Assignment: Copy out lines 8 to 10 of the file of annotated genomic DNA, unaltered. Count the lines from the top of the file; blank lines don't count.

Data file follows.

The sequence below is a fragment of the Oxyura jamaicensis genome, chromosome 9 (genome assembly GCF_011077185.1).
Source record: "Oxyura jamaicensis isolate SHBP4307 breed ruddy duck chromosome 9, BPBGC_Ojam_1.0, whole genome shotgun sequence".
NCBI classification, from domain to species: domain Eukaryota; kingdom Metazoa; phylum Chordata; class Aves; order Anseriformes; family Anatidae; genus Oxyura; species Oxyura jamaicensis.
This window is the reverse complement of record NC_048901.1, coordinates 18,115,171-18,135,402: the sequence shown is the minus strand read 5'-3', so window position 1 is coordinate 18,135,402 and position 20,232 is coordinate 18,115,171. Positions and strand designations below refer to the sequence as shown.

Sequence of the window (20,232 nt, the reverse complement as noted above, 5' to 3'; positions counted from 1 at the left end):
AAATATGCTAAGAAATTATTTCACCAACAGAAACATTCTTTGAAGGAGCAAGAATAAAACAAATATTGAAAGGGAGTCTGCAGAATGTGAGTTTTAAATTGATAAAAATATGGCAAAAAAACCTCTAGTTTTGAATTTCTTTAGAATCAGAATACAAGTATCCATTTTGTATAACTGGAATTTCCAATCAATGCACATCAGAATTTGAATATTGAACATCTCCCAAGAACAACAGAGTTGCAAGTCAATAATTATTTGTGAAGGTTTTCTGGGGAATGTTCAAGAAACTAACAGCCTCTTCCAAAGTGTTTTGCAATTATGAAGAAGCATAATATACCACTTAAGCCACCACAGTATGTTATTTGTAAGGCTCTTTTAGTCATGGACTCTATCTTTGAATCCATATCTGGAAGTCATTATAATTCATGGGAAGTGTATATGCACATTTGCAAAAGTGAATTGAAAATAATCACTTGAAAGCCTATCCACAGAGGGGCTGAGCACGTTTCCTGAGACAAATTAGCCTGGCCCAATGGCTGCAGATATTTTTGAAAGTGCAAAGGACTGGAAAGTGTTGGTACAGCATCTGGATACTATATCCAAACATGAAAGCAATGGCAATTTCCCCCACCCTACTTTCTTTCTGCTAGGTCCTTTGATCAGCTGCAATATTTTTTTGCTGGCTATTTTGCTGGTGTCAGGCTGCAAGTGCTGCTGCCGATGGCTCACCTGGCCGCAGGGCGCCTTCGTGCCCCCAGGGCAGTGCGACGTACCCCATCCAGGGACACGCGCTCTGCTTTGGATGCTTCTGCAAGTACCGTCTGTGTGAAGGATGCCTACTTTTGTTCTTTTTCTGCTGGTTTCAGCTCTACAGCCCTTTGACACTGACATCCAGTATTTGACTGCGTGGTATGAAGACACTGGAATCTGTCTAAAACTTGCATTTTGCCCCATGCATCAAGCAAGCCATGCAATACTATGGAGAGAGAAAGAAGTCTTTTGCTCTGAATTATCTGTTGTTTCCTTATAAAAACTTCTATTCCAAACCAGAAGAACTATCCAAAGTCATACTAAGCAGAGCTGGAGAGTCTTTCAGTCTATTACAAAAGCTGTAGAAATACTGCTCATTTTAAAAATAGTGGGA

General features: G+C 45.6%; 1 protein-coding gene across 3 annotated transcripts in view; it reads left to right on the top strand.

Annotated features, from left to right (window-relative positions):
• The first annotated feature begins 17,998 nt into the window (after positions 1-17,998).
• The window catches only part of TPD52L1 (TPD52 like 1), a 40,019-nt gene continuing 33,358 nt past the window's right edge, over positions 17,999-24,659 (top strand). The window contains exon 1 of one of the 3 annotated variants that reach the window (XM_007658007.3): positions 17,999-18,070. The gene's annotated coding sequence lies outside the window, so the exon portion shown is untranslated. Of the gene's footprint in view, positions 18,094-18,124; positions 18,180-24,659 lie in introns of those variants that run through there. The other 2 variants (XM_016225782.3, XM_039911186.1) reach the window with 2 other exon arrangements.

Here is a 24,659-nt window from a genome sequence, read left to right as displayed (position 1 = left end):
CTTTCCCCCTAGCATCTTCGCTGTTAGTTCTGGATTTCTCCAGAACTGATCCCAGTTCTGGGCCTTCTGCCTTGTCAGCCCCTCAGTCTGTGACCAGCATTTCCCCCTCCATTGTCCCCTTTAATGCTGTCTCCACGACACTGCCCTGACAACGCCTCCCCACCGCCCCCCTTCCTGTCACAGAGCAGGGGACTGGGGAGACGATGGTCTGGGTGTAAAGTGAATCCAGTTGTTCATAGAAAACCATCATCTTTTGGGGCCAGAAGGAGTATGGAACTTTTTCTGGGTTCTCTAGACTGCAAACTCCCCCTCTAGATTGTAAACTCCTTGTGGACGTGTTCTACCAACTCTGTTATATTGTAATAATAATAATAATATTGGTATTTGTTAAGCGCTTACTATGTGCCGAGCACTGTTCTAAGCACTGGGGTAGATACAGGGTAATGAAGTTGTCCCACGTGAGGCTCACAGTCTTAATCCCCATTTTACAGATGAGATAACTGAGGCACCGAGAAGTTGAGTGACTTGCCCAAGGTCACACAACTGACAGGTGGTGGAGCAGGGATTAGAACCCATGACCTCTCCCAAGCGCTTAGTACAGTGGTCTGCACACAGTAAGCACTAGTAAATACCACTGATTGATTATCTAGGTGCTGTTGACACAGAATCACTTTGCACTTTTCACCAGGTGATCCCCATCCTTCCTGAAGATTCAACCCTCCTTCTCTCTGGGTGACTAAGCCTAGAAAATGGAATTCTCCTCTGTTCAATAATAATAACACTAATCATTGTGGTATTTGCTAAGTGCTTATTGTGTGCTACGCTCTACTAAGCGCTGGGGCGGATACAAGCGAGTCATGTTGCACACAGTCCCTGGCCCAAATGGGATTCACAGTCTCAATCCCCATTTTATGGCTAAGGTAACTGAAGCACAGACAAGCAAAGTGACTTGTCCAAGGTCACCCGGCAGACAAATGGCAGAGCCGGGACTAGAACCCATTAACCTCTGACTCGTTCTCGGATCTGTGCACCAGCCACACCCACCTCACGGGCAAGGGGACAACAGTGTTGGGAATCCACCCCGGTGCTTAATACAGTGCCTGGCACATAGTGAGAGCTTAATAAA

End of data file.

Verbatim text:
Annotated features, from left to right (window-relative positions):
• The first annotated feature begins 17,998 nt into the window (after positions 1-17,998).
• The window catches only part of TPD52L1 (TPD52 like 1), a 40,019-nt gene continuing 33,358 nt past the window's right edge, over positions 17,999-24,659 (top strand). The window contains exon 1 of one of the 3 annotated variants that reach the window (XM_007658007.3): positions 17,999-18,070. The gene's annotated coding sequence lies outside the window, so the exon portion shown is untranslated. Of the gene's footprint in view, positions 18,094-18,124; positions 18,180-24,659 lie in introns of those variants that run through there. The other 2 variants (XM_016225782.3, XM_039911186.1) reach the window with 2 other exon arrangements.